Back in May, Walmart announced that 500 of its stores in the U.S. would stop in-store price matching ads from local competitors. Despite assurances that it had no plans to expand its no-price-matching policy, the retailer has quietly ditched the service at 300 additional stores. [More]
For the better part of three years, Target has offered a standalone app — Cartwheel — that provides customers with discounts on certain products. While shoppers have always been able to combine actual coupons with this discount, the retailer is now aiming to make the process easier, by adding digital manufacturer coupons to the Cartwheel app. [More]
Saving money at Walmart is as easy as 1-2-3 — or 3-2-1? Either way, that’s the point the mega-retailer appears to be trying to get across with its newly launched Walmart Credit Card and Walmart MoneyCard cash-back rewards program. [More]
Retirement always feels like forever away when you’re in your early twenties. But for the young adults among the most recent cohort of college graduates, the age of retirement really is receding further and further into the distance than it is for their older peers.
Are you thinking of putting a solar panel on your home, but not sure if the investment would be worthwhile? Google’s latest unusual online tool aims to take the guesswork out of the alternative energy investment. [More]
As the economy continues to bounce back from the Great Recession, consumers have adopted a more optimistic outlook when it comes to their finances despite the fact that a third of the country has no savings put away for the future, according to a new survey from the Federal Reserve. [More]
Earlier this week, the news broke that Americans are, as a whole spending more on dining out than on groceries. In a related piece of news, a study from bank SunTrust says that a surprisingly large portion of American households that earn $75,000 per year live paycheck to paycheck because they’re spending too much money on “lifestyle expenses” to put any money away. [More]
If you use coupons, what type do you use? Some surprising information came up at this week’s Association of Coupon Professionals conference, which is an actual thing. It’s not surprising that such a conference would discuss how much consumers like coupons, but it is surprising that 71% of consumers reportedly still use paper coupons. [More]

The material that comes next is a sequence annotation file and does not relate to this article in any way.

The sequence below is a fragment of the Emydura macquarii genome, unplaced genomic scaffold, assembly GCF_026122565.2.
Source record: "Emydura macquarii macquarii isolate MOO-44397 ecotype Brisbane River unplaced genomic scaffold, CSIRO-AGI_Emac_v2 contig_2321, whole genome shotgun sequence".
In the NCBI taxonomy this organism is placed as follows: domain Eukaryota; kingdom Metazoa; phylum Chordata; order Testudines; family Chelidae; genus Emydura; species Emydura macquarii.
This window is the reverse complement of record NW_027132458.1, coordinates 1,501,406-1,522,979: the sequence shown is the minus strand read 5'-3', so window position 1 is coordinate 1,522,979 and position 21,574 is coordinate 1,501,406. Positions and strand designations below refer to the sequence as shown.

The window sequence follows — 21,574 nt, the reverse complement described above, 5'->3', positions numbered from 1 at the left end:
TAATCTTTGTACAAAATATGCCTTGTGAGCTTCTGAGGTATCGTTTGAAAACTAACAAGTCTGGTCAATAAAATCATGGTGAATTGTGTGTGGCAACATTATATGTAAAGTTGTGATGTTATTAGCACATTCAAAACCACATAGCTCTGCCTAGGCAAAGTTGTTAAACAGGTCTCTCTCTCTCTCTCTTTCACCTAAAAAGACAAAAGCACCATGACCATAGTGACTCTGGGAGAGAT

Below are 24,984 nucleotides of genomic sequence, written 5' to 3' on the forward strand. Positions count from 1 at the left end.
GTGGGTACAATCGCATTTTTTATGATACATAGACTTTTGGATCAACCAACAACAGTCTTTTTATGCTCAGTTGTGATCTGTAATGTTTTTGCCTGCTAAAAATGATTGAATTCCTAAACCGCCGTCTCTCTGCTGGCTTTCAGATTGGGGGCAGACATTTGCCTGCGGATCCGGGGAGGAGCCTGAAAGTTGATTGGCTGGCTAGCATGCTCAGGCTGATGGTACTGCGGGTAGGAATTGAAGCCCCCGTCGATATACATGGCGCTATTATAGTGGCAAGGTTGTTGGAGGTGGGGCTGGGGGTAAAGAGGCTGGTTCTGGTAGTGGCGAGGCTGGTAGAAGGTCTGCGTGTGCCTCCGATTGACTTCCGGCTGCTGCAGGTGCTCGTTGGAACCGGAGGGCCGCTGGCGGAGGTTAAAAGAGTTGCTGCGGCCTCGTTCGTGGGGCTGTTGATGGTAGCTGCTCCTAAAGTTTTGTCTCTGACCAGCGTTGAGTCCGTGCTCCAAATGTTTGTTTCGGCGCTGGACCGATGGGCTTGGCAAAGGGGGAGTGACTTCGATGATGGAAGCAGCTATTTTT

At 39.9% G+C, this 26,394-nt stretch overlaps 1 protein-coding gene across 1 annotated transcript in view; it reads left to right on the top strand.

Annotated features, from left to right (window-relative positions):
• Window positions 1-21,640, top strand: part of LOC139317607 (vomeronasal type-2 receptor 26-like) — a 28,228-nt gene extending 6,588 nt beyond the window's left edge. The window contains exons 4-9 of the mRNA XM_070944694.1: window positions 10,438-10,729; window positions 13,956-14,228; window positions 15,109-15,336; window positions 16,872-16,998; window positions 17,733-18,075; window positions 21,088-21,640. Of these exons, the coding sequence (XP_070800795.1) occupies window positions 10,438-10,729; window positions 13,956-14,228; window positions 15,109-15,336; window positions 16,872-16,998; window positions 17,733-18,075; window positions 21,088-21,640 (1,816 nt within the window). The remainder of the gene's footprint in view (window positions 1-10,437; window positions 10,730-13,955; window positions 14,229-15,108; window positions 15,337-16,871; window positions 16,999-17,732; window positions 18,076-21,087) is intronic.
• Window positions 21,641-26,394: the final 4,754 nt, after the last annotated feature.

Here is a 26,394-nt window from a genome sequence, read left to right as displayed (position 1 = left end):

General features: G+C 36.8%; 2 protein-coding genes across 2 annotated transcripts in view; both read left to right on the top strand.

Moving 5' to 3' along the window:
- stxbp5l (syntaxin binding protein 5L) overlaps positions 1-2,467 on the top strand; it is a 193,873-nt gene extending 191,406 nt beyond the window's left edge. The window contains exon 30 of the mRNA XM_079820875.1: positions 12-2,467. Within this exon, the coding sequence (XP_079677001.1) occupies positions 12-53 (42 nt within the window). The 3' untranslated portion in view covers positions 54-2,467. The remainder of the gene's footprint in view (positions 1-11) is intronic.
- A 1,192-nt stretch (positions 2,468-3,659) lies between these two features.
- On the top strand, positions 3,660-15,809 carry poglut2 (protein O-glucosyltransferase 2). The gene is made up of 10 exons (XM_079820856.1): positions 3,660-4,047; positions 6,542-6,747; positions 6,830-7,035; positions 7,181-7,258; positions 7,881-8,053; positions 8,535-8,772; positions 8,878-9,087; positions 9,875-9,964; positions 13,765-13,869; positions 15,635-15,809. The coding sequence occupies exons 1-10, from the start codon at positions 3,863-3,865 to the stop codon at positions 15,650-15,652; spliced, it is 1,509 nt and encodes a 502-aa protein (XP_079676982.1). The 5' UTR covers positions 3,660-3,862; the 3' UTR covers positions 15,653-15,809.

Americans’ positive feelings about the economy have officially returned to the level they were at on the eve of the Great Recession, according to a new study from Pew Charitable Trusts. While that might sound comforting, it doesn’t mean consumers are actually feeling secure in their own financial stability.
With less disposable income and difficulty meeting the ever rising cost of tuition, parents often have a tough time saving for their child’s future education. A law poised to make its way though Congress aims to give parents using certain college savings plans more flexibility in their investments. [More]
You may think of Newegg as a retailer for electronics, but they sell a huge variety of items, from copy paper to pet supplies. Some of these items are useful to have a standing order for, and Newegg is happy to oblige with their new service: Newegg Subscription. This idea may sound a bit familiar. [More]
In general, saving money is good. But if you are overzealous about your thriftiness or think only in terms of immediate or short-terms savings, you could end up paying more in the long run. [More]
While many Americans are now doing better than they were during the Great Recession, those dark days took such a toll on many consumers’ savings that some people who are currently doing well enough to pay the bills and enjoy a decent living aren’t able to make necessary longterm investments, like buying a new home or saving for retirement. [More]
Did consumers learn nothing from the Great Recession? Okay, they learned several things, but putting away for a rainy day doesn’t appear to be one of them.
Smartphones are a popular target for thieves, in fact nearly 1.6 million phones were stolen in the United States in 2012. The anger knowing that you’ll have to shell out big bucks to replace it is almost comparable to the feeling of helplessness and rage one feels after having their trusty phone snatched away in the first place. But one simple change to all smartphones could lessen those feeling and keep $2.6 billion in consumers’ collective pockets. [More]